What Makes a Great Lobster Roll
I’ve eaten lobster rolls on Cape Cod, along the Connecticut Coast and the rocky shores of Maine. Here’s a few things I’ve learned:
- If you want a top quality lobster roll, $19.99 is the starting price.
- The best lobster rolls are made to order.
- It’s not a question of mayo or butter, but the right amount of both.
- The roll should be toasted.
- A microwave should not be involved.
- Eating outdoors or in a lobster shack with a view of water is necessary — but atmosphere cannot save a mediocre roll.
That list sums up the sad and sodden lobster rolls I’ve eaten — prepared ahead of time and sold in a refrigerator case in one over-lauded spot on Martha’s Vineyard.
The Best Lobster Roll
Clam Shack, Kennebunkport
Served on a butter-griddled soft, round bun spread with mayonnaise, and piled with nuggets of knuckle, tail and claw, drizzled with butter, this lobster roll has the perfect balance and texture, with the freshness of pink and white lobster starring. A wedge of lemon is served on the side.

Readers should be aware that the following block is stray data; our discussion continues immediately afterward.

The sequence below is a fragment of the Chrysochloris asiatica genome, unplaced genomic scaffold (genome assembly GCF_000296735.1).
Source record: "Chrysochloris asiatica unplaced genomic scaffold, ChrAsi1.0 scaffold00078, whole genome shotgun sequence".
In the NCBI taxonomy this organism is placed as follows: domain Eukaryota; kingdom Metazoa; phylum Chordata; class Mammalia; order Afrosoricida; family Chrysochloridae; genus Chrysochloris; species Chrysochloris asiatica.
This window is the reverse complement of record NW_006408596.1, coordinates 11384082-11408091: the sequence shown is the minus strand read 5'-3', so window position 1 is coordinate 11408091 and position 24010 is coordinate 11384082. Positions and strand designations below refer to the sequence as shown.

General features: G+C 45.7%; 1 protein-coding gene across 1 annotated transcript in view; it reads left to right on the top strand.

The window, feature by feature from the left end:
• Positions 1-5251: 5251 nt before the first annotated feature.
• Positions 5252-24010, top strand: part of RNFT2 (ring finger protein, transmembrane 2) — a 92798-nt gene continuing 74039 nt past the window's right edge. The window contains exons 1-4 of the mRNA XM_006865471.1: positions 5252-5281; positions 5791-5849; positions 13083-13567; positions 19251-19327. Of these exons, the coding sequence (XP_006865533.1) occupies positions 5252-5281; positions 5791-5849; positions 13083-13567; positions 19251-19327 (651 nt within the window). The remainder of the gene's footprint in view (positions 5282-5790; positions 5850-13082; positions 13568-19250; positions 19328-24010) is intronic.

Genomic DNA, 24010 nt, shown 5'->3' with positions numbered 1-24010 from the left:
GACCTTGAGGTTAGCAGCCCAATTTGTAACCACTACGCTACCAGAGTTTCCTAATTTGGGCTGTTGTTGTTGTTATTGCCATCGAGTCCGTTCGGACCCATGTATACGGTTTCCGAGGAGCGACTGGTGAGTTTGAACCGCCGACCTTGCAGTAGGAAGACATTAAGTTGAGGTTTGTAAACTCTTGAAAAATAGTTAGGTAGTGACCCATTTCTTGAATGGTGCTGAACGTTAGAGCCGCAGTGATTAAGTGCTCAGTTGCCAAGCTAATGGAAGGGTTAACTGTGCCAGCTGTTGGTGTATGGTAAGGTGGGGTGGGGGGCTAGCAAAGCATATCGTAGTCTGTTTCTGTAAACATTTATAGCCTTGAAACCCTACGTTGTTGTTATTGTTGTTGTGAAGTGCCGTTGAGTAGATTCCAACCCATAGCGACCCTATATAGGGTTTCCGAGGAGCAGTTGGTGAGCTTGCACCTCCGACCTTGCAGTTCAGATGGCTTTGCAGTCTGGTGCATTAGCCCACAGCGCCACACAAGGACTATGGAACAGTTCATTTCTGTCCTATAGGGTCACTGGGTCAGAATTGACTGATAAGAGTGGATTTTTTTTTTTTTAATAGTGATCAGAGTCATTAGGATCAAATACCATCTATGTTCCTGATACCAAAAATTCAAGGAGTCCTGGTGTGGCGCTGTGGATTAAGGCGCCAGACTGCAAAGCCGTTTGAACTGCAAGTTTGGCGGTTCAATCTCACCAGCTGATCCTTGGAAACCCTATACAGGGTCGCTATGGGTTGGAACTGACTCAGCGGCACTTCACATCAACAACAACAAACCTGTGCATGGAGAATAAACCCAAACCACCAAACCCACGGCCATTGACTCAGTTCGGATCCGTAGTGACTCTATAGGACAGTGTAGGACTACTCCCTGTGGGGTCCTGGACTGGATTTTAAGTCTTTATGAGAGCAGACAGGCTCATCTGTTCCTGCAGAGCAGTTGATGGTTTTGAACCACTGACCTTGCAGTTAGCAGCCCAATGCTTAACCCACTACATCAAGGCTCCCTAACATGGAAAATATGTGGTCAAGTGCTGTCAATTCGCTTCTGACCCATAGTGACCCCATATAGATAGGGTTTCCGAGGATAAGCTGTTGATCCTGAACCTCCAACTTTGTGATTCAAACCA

The lobster is local, and the owner says he boils them in Maine sea water, and never freezes it.
There’s just one drawback: lines. I hate lines. Just won’t do it. And The Clam Shack, which sells between 200 to 500 lobster rolls a day when open during the season, is famous for its lines. We were driving from Connecticut to meet friends at a house we’d rented for the weekend in Kennebunkport. Our GPS insisted upon upon a mystifying three-hours-long journey along Route One. By the time we reached Kennebunkport it was dark, approaching 9 p.m. We spotted the iconic Clam Shack, and screeched to a halt. Actually, we drove in a circle looking for a parking spot in the downtown crowded with plump summer tourists.
Sometimes, the journey’s lead us to the right place at the right moment. We found a parking spot. Walked to the Clam Shack. And there wasn’t a line!